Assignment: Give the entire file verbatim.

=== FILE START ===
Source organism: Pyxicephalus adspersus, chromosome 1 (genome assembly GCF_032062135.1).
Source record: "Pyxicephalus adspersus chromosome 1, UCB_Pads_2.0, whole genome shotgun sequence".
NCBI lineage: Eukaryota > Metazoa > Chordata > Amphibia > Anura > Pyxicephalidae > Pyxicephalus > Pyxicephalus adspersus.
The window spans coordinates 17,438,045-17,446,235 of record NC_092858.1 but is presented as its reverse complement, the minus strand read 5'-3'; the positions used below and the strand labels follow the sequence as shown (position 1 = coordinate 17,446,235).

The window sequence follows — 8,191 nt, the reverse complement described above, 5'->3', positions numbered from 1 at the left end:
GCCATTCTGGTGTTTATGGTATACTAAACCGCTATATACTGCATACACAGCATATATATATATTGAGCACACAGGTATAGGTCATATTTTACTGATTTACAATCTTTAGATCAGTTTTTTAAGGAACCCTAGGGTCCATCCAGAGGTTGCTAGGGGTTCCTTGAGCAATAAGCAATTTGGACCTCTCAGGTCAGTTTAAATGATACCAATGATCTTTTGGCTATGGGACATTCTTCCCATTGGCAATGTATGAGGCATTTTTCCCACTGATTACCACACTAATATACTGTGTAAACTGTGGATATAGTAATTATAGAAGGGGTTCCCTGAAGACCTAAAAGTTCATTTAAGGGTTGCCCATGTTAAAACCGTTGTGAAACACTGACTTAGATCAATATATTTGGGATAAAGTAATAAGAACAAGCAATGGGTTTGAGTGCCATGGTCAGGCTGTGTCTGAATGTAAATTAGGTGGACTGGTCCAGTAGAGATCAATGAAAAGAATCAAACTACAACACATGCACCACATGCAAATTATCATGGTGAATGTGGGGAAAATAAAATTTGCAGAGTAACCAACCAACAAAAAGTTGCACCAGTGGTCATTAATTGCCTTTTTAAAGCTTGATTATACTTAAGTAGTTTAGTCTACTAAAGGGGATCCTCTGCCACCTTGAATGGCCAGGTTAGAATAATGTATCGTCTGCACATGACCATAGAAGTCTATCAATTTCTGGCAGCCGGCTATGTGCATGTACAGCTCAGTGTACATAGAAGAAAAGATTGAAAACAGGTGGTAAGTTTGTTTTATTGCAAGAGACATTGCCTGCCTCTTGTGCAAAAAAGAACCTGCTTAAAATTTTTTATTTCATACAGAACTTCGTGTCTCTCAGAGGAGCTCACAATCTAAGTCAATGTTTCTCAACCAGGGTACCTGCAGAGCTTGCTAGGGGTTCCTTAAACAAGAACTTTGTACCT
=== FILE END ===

Source organism: Pyxicephalus adspersus, chromosome 1 (genome assembly GCF_032062135.1).
Source record: "Pyxicephalus adspersus chromosome 1, UCB_Pads_2.0, whole genome shotgun sequence".
NCBI lineage: Eukaryota > Metazoa > Chordata > Amphibia > Anura > Pyxicephalidae > Pyxicephalus > Pyxicephalus adspersus.
The window spans coordinates 17,438,045-17,446,235 of record NC_092858.1 but is presented as its reverse complement, the minus strand read 5'-3'; the positions used below and the strand labels follow the sequence as shown (position 1 = coordinate 17,446,235).

The window sequence follows — 8,191 nt, the reverse complement described above, 5'->3', positions numbered from 1 at the left end:
GCCATTCTGGTGTTTATGGTATACTAAACCGCTATATACTGCATACACAGCATATATATATATTGAGCACACAGGTATAGGTCATATTTTACTGATTTACAATCTTTAGATCAGTTTTTTAAGGAACCCTAGGGTCCATCCAGAGGTTGCTAGGGGTTCCTTGAGCAATAAGCAATTTGGACCTCTCAGGTCAGTTTAAATGATACCAATGATCTTTTGGCTATGGGACATTCTTCCCATTGGCAATGTATGAGGCATTTTTCCCACTGATTACCACACTAATATACTGTGTAAACTGTGGATATAGTAATTATAGAAGGGGTTCCCTGAAGACCTAAAAGTTCATTTAAGGGTTGCCCATGTTAAAACCGTTGTGAAACACTGACTTAGATCAATATATTTGGGATAAAGTAATAAGAACAAGCAATGGGTTTGAGTGCCATGGTCAGGCTGTGTCTGAATGTAAATTAGGTGGACTGGTCCAGTAGAGATCAATGAAAAGAATCAAACTACAACACATGCACCACATGCAAATTATCATGGTGAATGTGGGGAAAATAAAATTTGCAGAGTAACCAACCAACAAAAAGTTGCACCAGTGGTCATTAATTGCCTTTTTAAAGCTTGATTATACTTAAGTAGTTTAGTCTACTAAAGGGGATCCTCTGCCACCTTGAATGGCCAGGTTAGAATAATGTATCGTCTGCACATGACCATAGAAGTCTATCAATTTCTGGCAGCCGGCTATGTGCATGTACAGCTCAGTGTACATAGAAGAAAAGATTGAAAACAGGTGGTAAGTTTGTTTTATTGCAAGAGACATTGCCTGCCTCTTGTGCAAAAAAGAACCTGCTTAAAATTTTTTATTTCATACAGAACTTCGTGTCTCTCAGAGGAGCTCACAATCTAAGTCAATGTTTCTCAACCAGGGTACCTGCAGAGCTTGCTAGGGGTTCCTTAAACAAGAACTTTGTACCT